Of course they couldn’t and maybe in the States the staff wouldn’t be able to join guests either, but there is something wrong with that which made me uncomfortable. And there it was, no matter how much we became friends, there was a wall between us, put up by people decades ago, and put up by the way we all live now and also simply by what families we were born into, and it was invisible and denied by so many of its creators but still there and still so sad. And it’s not just in Jamaica coming from ancient British aristocrats either.

But what those, who stole natives from their land of Africa hundreds of years ago to bring them to America as slaves, dropping some off on a small island called Jamaica so white colonists could start the world’s largest pineapple factory and make their millions, could not stop from happening was the phone call I got this morning from Squeegee. He just called to say hi. On Christmas morning. From Jamaica. Making a call that probably cost him several days pay, but he and Shata and the others at the tennis courts were all there laughing and yelling hello and sending best wishes from that tiny little paradise so far away. It was the gift of friendship, forged on the court and built under the awning on hot, lazy afternoons. And we laughed and talked about nothing which meant everything and then Squeegee had to run back to work and hit the balls with some other wealthy tourists.

I hung up, so grateful to get that call. It meant so much as I looked at my beautiful tree in my beautiful house waiting for my beautiful children to wake and rip through their gifts and eat the silly Snowman cake pictured here. I was so happy because someone who didn’t have to, reached out across the world and touched me.

What also touched me as I made my way to the kitchen to make coffee was the dog poop on the floor. I looked down at the mess now between my toes, then up at Flirt the wonder dog who sort of looked the other way like she had nothing to do with it (which in a house of boys is actually a possibility), and all I could do was laugh.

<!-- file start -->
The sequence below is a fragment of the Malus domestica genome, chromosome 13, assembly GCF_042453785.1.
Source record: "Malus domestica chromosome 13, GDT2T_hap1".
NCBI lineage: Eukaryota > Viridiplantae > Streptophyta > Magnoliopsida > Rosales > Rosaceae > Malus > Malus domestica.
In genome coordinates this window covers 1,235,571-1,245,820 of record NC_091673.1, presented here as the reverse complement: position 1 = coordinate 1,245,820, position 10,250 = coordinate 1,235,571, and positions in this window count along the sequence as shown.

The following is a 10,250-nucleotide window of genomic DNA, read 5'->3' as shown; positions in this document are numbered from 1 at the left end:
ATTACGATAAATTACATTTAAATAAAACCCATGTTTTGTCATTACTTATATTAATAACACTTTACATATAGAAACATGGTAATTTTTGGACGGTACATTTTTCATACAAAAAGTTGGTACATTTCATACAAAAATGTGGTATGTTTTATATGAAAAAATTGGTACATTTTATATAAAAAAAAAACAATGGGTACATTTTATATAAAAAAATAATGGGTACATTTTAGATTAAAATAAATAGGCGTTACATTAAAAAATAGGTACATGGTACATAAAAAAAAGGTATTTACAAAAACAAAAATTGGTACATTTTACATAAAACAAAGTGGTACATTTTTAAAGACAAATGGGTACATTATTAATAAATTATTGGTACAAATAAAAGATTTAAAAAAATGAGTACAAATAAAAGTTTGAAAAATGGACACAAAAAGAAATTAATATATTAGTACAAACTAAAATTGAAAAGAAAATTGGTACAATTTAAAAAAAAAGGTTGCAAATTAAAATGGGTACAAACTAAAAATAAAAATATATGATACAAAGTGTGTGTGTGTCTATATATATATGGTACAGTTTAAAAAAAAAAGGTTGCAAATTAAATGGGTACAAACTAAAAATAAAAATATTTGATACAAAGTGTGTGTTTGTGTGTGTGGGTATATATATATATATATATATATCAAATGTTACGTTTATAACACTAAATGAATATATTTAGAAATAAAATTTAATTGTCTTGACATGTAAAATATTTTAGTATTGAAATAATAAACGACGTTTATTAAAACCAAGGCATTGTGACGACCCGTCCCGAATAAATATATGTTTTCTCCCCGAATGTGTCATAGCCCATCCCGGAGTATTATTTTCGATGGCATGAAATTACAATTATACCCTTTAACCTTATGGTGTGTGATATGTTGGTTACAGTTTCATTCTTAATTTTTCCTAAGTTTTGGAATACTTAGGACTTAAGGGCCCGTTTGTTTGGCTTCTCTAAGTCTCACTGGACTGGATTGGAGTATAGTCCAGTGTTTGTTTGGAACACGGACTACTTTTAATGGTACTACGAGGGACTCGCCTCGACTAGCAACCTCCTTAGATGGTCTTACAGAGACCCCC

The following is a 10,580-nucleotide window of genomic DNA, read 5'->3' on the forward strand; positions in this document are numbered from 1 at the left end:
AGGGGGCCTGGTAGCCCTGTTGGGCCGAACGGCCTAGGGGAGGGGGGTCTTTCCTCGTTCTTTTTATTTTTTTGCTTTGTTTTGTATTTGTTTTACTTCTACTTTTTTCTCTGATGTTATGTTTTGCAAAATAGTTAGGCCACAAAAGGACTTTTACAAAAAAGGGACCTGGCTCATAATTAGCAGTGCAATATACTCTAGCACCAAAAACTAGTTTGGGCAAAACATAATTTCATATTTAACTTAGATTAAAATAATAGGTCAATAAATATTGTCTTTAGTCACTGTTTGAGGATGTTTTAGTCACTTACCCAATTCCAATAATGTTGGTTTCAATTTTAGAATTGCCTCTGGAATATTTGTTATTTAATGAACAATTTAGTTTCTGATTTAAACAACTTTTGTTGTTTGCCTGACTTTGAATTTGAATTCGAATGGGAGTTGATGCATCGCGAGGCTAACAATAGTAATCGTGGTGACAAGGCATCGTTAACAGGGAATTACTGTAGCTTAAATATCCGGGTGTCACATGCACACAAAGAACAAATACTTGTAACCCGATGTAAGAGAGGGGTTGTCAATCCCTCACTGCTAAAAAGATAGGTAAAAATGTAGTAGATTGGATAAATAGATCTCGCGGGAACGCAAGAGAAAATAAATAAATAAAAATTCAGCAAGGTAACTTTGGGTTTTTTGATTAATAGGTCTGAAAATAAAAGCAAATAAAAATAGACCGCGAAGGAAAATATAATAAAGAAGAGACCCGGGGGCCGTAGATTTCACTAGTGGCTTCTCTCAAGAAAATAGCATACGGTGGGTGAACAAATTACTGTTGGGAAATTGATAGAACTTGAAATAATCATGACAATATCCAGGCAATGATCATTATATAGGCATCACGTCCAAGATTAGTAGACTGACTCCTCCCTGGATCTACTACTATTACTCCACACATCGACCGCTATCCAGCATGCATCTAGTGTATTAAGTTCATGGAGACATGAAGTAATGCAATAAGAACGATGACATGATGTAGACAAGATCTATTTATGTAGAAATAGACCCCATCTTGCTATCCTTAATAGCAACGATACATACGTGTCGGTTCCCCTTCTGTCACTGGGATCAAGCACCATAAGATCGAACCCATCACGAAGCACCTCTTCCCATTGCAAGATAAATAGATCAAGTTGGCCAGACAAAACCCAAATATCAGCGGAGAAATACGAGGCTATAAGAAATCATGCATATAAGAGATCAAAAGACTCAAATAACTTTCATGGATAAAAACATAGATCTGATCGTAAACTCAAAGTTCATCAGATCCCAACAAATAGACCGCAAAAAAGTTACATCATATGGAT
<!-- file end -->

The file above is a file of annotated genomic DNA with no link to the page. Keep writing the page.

No matter how wonderful a moment is, there’s always some crap headed your way. So enjoy it while you can. To every race, class, creed, religion, gender, person and species, Merry Christmas to all.

Gerry Ford

This is a picture of my dear brother Matthew and I when we were wee ones. It was taken at our grandfather's house in Chevy Chase, Md, most likely on Christmas Day, 1961. He had been a business man all his life, this farmer boy from Grand Rapids, Michigan, and after World War Two he was able to sell literally a whole train load of meat to Argentina and became in one day a millionaire.


So, he did what any brand new American millionaire would do back in the fifties: he bought a British Rolls Royce, got his suits made on Saville Road, and modeled his entire house after how the British aristocracy might live. This room is a good example as he paneled the walls like a British study, hung British fox hunting reprints around, laid smoky grey carpet down to match the cushy sofa and leather chairs designed by Dunnam to further its clubby British demeanor, popped a globe of the earth in and bought the entire set of Encyclopedia of Britannica. which I don't think anyone every opened, to show just how educated we had suddenly become.